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Hank Sauer

Henry John Sauer
Born: March 17, 1919 in Pittsburgh, PA
Died: Aug. 24, 2001
Debut: 1941 | Pos: OF
H: 6'2" | W: 198 | B: R | T: R

15 1399 4796 709 1278 288 876 11 .266

>> Visit the Hank Sauer biography on Baseball Almanac for complete statistics.

Hank Sauer didn't make it to the major leagues on a regular basis until he was 31 years old. Once he made it there though, he put together several successful years.

Sauer's first appearance in MLB came in 1941 with the Reds. He appeared in just nine games. In 1942, he reappeared to play seven games for Cincinnati. In 1944-45, Sauer served in the military and resurfaced at the end of 1945 to play in 31 games, hitting 5 home runs and driving in 20 runs. 

Following his limited success he returned to the minors until 1948. In his first full season in the majors, Sauer hit .293 with 35 home runs and 97 runs. 

Sauer's success from 1948 stalled out early in the 1949 season. After hitting .237 in 42 games, Sauer was traded by the Reds to the Cubs.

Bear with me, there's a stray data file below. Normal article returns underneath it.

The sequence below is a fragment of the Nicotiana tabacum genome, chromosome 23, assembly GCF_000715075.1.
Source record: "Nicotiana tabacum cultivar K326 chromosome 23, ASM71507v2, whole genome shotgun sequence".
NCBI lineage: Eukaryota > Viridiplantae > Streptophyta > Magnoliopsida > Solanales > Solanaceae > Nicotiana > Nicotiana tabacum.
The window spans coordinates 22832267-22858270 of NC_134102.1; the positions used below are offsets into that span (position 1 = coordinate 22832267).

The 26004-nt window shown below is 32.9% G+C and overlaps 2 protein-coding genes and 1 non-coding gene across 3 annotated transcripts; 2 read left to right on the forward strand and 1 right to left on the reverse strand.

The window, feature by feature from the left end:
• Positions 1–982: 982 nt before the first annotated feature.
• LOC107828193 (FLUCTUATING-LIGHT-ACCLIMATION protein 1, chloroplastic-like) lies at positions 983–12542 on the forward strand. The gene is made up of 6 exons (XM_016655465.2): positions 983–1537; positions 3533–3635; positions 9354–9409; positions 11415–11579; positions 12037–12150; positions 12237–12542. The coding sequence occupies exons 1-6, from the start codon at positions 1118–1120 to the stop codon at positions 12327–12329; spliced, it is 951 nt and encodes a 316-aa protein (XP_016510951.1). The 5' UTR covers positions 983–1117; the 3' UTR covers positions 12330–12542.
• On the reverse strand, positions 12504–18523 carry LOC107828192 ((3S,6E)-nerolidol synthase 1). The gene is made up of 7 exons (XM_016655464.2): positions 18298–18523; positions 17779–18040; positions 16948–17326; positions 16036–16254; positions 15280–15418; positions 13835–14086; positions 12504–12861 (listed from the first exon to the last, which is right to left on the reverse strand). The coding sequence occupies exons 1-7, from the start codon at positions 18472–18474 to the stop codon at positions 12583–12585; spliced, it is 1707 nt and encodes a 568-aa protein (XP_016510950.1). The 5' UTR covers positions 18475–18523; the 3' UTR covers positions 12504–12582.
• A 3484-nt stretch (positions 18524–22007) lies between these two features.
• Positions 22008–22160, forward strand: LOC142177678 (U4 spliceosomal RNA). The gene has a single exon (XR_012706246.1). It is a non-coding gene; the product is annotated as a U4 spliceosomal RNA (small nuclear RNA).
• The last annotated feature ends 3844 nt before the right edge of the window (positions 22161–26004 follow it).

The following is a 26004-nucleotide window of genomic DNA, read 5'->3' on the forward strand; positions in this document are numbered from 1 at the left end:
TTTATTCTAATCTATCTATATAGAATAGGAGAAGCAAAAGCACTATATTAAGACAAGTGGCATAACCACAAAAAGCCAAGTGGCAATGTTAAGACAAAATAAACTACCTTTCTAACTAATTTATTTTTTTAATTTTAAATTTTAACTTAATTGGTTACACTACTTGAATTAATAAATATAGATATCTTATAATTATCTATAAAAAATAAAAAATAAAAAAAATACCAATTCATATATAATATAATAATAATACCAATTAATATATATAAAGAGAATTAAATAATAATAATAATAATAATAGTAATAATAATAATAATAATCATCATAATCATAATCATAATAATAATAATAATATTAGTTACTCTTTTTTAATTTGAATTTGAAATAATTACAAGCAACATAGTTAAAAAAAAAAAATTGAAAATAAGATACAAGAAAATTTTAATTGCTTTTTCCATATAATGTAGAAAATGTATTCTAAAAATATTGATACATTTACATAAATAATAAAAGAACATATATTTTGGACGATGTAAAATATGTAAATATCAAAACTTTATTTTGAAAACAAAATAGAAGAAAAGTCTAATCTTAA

He instantly found success. In his first month in Chicago, Sauer hit 11 home runs and, over the rest of the season, he hit .291 for the Cubs.  Between the Reds and the Cubs, he hit 31 home runs and drove in 99 runs.

He continued his success in 1950 and 1951 with 32 and 30 home runs respectively. He drove in 103 runs in 1950 and 89 in 1951.

The 1952 season marked Sauer's best in the majors. He led the National League with 121 RBI and tied Pittsburgh's Ralph Kiner with 37 home runs. The numbers earned Sauer the National League MVP. 

His follow-up season was cut short by a broken finger. In 108 games, Kiner hit 19 home runs and drove in 60 runs while batting .263. He returned to form in 1953 and hit .288 with 41 home runs. 

Following 1953, Sauer's career began to decline. He did rebound somewhat in 1957 with the New York Giants, hitting 26 home runs and driving in 76 runs.

Philadelphia's Curt Simmons helped Sauer to accomplish a feat no other batter had at the time. Sauer had two three-HR games off Simmons, one in 1950 and another in 1952. 

His brother, Ed, played major league baseball between 1943 and 1949.